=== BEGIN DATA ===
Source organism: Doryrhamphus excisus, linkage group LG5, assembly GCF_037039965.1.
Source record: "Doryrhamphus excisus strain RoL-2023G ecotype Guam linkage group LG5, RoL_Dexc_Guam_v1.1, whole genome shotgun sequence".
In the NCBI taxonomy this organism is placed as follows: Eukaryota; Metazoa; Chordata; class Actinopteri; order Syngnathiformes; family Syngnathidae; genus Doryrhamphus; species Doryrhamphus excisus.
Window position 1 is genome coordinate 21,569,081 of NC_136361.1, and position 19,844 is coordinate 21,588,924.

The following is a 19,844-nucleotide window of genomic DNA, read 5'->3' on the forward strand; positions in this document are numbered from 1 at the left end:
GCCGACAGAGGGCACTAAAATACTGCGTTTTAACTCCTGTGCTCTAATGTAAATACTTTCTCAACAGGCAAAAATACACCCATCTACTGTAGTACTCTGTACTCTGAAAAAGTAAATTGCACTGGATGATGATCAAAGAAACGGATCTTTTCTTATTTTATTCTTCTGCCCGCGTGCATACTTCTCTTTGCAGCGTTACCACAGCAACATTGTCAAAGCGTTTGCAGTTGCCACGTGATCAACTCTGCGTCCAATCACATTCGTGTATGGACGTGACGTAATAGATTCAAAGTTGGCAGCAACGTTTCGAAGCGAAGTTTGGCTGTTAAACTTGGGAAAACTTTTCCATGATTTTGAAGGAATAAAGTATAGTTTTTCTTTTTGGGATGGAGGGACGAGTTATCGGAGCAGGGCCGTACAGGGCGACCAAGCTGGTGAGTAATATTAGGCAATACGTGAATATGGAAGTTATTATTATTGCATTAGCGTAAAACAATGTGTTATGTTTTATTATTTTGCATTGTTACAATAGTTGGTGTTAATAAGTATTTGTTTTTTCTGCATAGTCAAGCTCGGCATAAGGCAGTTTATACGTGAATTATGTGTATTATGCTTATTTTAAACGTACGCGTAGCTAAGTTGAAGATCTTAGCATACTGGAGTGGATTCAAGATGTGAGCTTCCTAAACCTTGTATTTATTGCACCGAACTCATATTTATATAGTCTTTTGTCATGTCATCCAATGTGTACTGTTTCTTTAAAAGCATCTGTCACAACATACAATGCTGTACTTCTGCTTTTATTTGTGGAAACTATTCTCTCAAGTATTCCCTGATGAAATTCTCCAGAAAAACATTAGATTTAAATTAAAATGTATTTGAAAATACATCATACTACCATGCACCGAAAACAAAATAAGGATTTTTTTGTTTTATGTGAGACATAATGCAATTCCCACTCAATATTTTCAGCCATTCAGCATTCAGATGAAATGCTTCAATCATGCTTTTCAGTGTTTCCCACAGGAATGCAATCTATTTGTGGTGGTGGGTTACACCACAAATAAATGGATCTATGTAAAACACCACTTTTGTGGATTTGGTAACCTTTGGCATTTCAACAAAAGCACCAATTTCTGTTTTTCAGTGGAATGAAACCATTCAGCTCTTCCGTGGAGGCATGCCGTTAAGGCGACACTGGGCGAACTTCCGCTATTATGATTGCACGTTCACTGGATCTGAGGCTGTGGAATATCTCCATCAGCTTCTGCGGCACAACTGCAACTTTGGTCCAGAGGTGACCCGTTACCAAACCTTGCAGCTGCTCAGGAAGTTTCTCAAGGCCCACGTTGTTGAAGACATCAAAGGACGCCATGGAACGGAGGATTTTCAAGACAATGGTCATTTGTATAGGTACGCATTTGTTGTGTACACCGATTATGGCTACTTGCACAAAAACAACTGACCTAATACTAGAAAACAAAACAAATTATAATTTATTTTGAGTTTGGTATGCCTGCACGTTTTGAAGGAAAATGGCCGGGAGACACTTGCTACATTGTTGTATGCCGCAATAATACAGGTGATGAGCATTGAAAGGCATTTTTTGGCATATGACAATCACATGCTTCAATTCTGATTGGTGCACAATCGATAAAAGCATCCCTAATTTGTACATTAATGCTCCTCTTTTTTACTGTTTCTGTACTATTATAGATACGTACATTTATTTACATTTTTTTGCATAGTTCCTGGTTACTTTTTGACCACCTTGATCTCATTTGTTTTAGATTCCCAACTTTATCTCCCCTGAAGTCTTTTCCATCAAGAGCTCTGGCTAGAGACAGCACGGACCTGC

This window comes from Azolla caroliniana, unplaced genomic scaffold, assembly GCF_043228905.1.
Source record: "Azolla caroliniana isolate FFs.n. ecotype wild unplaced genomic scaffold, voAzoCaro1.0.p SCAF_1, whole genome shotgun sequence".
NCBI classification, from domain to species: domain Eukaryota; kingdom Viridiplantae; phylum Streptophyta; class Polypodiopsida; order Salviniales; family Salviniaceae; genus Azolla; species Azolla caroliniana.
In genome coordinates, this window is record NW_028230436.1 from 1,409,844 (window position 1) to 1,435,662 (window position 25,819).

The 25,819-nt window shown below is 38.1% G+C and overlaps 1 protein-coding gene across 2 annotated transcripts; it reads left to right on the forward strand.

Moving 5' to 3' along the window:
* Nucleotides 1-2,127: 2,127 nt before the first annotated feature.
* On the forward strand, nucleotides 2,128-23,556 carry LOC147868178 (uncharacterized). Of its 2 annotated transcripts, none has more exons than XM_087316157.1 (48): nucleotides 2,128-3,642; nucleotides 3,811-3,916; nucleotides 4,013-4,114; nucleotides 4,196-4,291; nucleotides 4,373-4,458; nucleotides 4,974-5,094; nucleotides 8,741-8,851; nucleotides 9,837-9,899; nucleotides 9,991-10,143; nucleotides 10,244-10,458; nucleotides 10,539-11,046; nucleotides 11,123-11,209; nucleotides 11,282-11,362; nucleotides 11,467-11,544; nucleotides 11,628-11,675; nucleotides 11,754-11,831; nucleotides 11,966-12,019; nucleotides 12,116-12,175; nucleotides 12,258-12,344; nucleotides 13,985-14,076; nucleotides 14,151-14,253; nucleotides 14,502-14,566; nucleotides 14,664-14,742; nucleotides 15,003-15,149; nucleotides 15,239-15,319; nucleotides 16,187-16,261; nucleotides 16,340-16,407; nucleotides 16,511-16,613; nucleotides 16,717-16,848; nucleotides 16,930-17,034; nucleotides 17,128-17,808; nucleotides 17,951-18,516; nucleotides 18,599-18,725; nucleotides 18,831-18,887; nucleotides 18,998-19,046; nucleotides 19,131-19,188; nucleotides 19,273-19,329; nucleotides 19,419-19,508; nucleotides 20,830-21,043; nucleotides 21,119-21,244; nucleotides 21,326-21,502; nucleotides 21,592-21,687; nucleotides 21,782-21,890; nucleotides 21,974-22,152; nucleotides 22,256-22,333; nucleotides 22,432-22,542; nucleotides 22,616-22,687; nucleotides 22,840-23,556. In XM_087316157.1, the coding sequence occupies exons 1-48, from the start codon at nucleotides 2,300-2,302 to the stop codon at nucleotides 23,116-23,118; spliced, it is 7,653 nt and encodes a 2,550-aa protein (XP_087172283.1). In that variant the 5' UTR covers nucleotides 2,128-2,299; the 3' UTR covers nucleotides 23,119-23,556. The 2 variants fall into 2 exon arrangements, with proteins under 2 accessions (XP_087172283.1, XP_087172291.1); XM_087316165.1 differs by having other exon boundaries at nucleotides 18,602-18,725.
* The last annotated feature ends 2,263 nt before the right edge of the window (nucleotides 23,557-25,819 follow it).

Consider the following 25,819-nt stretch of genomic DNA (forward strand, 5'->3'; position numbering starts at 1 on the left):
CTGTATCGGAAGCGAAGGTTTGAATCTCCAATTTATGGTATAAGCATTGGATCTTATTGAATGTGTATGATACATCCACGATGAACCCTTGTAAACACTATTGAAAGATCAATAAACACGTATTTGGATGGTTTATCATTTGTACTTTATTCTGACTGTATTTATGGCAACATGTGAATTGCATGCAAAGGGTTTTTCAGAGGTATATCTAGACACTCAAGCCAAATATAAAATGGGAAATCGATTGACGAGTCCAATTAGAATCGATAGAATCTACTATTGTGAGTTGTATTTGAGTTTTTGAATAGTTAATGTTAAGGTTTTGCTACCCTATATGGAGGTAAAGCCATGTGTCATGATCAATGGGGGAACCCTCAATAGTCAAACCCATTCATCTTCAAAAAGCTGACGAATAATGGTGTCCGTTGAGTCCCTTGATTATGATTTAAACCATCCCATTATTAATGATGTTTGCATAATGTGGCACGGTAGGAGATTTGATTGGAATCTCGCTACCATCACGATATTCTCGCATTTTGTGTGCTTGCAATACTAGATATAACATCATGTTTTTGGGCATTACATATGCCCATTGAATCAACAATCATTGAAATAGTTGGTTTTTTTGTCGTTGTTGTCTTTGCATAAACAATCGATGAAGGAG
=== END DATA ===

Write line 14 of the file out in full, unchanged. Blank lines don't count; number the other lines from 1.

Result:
* On the forward strand, nucleotides 2,128-23,556 carry LOC147868178 (uncharacterized). Of its 2 annotated transcripts, none has more exons than XM_087316157.1 (48): nucleotides 2,128-3,642; nucleotides 3,811-3,916; nucleotides 4,013-4,114; nucleotides 4,196-4,291; nucleotides 4,373-4,458; nucleotides 4,974-5,094; nucleotides 8,741-8,851; nucleotides 9,837-9,899; nucleotides 9,991-10,143; nucleotides 10,244-10,458; nucleotides 10,539-11,046; nucleotides 11,123-11,209; nucleotides 11,282-11,362; nucleotides 11,467-11,544; nucleotides 11,628-11,675; nucleotides 11,754-11,831; nucleotides 11,966-12,019; nucleotides 12,116-12,175; nucleotides 12,258-12,344; nucleotides 13,985-14,076; nucleotides 14,151-14,253; nucleotides 14,502-14,566; nucleotides 14,664-14,742; nucleotides 15,003-15,149; nucleotides 15,239-15,319; nucleotides 16,187-16,261; nucleotides 16,340-16,407; nucleotides 16,511-16,613; nucleotides 16,717-16,848; nucleotides 16,930-17,034; nucleotides 17,128-17,808; nucleotides 17,951-18,516; nucleotides 18,599-18,725; nucleotides 18,831-18,887; nucleotides 18,998-19,046; nucleotides 19,131-19,188; nucleotides 19,273-19,329; nucleotides 19,419-19,508; nucleotides 20,830-21,043; nucleotides 21,119-21,244; nucleotides 21,326-21,502; nucleotides 21,592-21,687; nucleotides 21,782-21,890; nucleotides 21,974-22,152; nucleotides 22,256-22,333; nucleotides 22,432-22,542; nucleotides 22,616-22,687; nucleotides 22,840-23,556. In XM_087316157.1, the coding sequence occupies exons 1-48, from the start codon at nucleotides 2,300-2,302 to the stop codon at nucleotides 23,116-23,118; spliced, it is 7,653 nt and encodes a 2,550-aa protein (XP_087172283.1). In that variant the 5' UTR covers nucleotides 2,128-2,299; the 3' UTR covers nucleotides 23,119-23,556. The 2 variants fall into 2 exon arrangements, with proteins under 2 accessions (XP_087172283.1, XP_087172291.1); XM_087316165.1 differs by having other exon boundaries at nucleotides 18,602-18,725.